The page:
STORY: Read about how the right to treatment works in practice

As a student outside the EU/EEA countries, United Kingdom and Switzerland

How Timo beat the flu in Chile

Timo travels to Chile to study for an entire academic year. He gets a nasty flu that will not go away. Timo books an appointment with a doctor, who prescribes him a course of antibiotics and a week of rest. The doctor gives him an invoice that he must pay himself. He claims reimbursement of the fee charged by the doctor from his travel insurance company.

Grounds for Timo’s right to treatment

Since Timo is studying outside the EU/EEA countries, United Kingdom and Switzerland, he cannot use a European Health Insurance Card. Timo should take out travel insurance that covers medical care costs. Otherwise, he would have to pay almost all of his medical care costs himself.

If Timo had not taken out insurance and had suddenly fallen ill in Chile, he could have claimed Kela reimbursements under the Finnish Health Insurance Act. This means that Timo would have received the same reimbursement as he would have for visiting a private doctor in Finland. In practice, such reimbursements are fairly small.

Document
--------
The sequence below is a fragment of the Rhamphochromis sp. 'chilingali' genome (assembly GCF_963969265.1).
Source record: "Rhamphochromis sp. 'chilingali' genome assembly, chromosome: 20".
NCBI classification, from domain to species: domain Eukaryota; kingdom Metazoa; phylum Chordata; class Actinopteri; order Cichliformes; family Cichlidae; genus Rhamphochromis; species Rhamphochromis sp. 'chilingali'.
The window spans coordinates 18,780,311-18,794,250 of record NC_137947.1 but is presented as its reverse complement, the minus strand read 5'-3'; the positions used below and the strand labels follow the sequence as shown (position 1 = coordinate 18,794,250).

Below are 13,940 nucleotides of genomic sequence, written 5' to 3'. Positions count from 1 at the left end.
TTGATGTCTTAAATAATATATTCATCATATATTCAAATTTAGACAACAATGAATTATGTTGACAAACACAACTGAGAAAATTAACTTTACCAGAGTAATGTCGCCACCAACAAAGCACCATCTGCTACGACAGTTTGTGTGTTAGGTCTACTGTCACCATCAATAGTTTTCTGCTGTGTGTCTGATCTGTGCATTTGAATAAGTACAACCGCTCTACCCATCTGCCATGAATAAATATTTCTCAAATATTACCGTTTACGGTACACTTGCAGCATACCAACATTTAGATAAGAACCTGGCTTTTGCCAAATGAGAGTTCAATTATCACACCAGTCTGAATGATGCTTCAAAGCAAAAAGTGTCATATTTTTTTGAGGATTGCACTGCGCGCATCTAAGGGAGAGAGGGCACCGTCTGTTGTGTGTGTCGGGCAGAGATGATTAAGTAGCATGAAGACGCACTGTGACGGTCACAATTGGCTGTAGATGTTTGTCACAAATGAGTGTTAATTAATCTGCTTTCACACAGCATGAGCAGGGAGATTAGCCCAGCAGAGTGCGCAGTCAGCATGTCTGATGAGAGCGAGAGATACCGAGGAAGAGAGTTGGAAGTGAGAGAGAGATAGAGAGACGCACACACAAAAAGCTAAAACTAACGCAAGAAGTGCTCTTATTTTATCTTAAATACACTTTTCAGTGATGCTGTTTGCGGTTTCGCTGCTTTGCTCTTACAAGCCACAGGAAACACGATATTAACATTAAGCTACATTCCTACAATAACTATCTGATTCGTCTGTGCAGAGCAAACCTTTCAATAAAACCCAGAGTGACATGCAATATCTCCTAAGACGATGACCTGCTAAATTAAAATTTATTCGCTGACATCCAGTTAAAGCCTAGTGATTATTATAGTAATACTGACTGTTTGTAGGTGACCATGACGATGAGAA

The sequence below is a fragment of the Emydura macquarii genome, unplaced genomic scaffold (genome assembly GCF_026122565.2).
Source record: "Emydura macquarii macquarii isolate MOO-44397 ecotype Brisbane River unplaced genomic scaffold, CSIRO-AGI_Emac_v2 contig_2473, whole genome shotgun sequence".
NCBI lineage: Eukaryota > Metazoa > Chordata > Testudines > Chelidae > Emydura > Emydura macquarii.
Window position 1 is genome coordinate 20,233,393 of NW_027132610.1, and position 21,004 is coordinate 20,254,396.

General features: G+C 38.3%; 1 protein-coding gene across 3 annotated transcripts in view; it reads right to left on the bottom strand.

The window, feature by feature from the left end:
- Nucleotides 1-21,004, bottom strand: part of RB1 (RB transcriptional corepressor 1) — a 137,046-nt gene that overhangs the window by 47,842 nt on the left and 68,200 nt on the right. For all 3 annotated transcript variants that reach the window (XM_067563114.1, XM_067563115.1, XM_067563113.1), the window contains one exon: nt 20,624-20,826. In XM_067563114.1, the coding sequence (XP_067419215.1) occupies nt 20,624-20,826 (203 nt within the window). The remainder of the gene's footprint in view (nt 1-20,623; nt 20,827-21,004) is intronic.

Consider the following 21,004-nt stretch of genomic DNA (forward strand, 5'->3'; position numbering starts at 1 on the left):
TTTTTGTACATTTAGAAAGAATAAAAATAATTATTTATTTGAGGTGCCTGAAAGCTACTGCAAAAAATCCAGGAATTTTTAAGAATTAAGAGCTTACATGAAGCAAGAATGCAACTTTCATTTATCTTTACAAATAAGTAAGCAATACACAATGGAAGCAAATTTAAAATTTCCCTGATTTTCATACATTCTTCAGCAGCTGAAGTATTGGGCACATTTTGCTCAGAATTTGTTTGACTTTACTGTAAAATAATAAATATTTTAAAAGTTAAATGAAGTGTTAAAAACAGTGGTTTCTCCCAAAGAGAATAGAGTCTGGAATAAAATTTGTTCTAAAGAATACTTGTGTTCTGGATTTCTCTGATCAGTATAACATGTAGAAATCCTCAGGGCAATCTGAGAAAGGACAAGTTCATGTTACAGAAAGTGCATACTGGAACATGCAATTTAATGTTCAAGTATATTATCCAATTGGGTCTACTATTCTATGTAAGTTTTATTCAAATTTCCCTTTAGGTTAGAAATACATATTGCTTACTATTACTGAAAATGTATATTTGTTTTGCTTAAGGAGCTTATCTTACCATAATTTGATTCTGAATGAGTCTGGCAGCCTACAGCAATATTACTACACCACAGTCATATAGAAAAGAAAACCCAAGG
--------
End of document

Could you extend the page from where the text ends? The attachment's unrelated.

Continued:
However, since Timo did take out travel insurance, he will receive all reimbursements for his illness directly from the insurance company.


If Timo studied in Quebec, Canada, he would be entitled to receive medical care on the same grounds as local residents thanks to the social security agreement between Finland and Quebec. In this case, he would receive the treatment for the same fee as the local residents. Timo would do well to take out travel insurance in any case, since it may cover air ambulance costs, for instance.

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